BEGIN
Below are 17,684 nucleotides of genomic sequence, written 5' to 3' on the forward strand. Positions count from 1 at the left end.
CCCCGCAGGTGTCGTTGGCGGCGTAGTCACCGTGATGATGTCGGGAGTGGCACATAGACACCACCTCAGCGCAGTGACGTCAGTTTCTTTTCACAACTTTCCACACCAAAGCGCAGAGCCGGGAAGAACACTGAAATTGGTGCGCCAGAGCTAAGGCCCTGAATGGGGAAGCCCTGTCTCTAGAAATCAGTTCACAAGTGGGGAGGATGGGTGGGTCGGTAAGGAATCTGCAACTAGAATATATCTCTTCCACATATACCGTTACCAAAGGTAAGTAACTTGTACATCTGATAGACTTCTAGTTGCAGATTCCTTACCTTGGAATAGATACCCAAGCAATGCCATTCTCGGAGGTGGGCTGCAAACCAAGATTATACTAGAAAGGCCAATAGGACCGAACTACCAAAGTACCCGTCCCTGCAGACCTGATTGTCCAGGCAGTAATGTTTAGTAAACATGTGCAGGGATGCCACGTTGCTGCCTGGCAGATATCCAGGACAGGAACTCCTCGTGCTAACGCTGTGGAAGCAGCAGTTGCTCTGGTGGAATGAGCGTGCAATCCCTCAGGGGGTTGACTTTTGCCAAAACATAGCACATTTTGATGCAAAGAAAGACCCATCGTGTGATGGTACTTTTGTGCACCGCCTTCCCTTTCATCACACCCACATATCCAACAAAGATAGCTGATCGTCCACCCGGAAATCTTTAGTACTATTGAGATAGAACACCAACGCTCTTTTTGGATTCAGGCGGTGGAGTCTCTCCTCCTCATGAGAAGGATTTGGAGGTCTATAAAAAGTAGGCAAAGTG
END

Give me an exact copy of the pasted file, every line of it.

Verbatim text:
Below are 17,684 nucleotides of genomic sequence, written 5' to 3' on the forward strand. Positions count from 1 at the left end.
CCCCGCAGGTGTCGTTGGCGGCGTAGTCACCGTGATGATGTCGGGAGTGGCACATAGACACCACCTCAGCGCAGTGACGTCAGTTTCTTTTCACAACTTTCCACACCAAAGCGCAGAGCCGGGAAGAACACTGAAATTGGTGCGCCAGAGCTAAGGCCCTGAATGGGGAAGCCCTGTCTCTAGAAATCAGTTCACAAGTGGGGAGGATGGGTGGGTCGGTAAGGAATCTGCAACTAGAATATATCTCTTCCACATATACCGTTACCAAAGGTAAGTAACTTGTACATCTGATAGACTTCTAGTTGCAGATTCCTTACCTTGGAATAGATACCCAAGCAATGCCATTCTCGGAGGTGGGCTGCAAACCAAGATTATACTAGAAAGGCCAATAGGACCGAACTACCAAAGTACCCGTCCCTGCAGACCTGATTGTCCAGGCAGTAATGTTTAGTAAACATGTGCAGGGATGCCACGTTGCTGCCTGGCAGATATCCAGGACAGGAACTCCTCGTGCTAACGCTGTGGAAGCAGCAGTTGCTCTGGTGGAATGAGCGTGCAATCCCTCAGGGGGTTGACTTTTGCCAAAACATAGCACATTTTGATGCAAAGAAAGACCCATCGTGTGATGGTACTTTTGTGCACCGCCTTCCCTTTCATCACACCCACATATCCAACAAAGATAGCTGATCGTCCACCCGGAAATCTTTAGTACTATTGAGATAGAACACCAACGCTCTTTTTGGATTCAGGCGGTGGAGTCTCTCCTCCTCATGAGAAGGATTTGGAGGTCTATAAAAAGTAGGCAAAGTG